Now, didn’t you just think that ‘Open Source Food’ is a contradiction of terms? How can open source be possibly related to Open Source?
Coca-Cola is the largest selling nonalcoholic beverage in the world. Coca Cola Co. is one of the largest corporations in the United States. It has a net annual revenue of $24 billion and has more than 70,000 employees spread over 200 countries. PepsiCo’s flagship product, Pepsi, is marginally behind in sales figures. However, it has a net annual revenue of over $35 billion due to its wide range of products.
These two companies combined have monopoly over the world drinking cola market. Both of them keep their recipes and formulae as a closely guarded treasure. A group of people sick and tired of this have posted a recipe for making cola on the internet. They say that it tastes as good as any other cola and can be made in one’s kitchen with ease.
The concept of OpenCola started out as a promotional campaign for Open Source, but its popularity soared. As a result, The Toronto-based company OpenCola founded by Grad Conn, Cory Doctorow and John Henson became better known for the drink than the software it was supposed to promote.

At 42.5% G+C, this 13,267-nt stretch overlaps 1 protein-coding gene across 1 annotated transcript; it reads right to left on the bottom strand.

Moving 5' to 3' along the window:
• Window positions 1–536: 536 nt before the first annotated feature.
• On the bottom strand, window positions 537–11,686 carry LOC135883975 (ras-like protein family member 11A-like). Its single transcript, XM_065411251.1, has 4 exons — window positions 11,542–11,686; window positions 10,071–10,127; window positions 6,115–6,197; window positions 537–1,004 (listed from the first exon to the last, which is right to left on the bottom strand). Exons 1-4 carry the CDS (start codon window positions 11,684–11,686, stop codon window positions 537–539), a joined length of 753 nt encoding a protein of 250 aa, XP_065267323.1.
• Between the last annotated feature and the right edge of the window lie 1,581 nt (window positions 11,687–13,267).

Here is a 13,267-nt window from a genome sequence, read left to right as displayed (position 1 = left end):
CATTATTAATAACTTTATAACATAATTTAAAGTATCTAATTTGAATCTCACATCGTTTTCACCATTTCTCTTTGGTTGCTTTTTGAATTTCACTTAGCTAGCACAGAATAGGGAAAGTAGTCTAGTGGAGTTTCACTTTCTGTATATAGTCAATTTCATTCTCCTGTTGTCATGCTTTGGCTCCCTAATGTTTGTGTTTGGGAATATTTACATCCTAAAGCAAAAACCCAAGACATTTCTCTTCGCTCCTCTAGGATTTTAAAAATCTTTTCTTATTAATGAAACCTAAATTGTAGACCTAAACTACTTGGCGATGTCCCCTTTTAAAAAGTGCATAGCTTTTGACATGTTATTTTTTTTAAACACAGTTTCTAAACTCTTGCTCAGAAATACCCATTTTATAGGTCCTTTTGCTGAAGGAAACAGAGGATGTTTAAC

Kate Rich and Kayle Brandon, two bar managers in central Bristol, England are devising their own recipe for cola, codenamed "Merchandise 7X".
You can get the recipe for making your own OpenCola at the following link. DO read the disclaimer. We are not saying this for legal purposes, you’ll see!! http://www.colawp.com/colas/400/cola467_recipe.html
You can read the article published in ‘The Guardian’ about Kate Rich and Kayle Brandon at http://www.guardian.co.uk/food/Story/0,,1832135,00.html
Inside This Section
In the super-fast paced world of today, something which is not ‘instant’ is as good as a rock. And above all, we need instant communication. For communication over the internet, we have e-mails and Instant Messengers or IM’s as we call them. Most of the IM’s belong to the line of CSS such as MSN and Yahoo! The developers of these systems do not disclose their source codes. Read More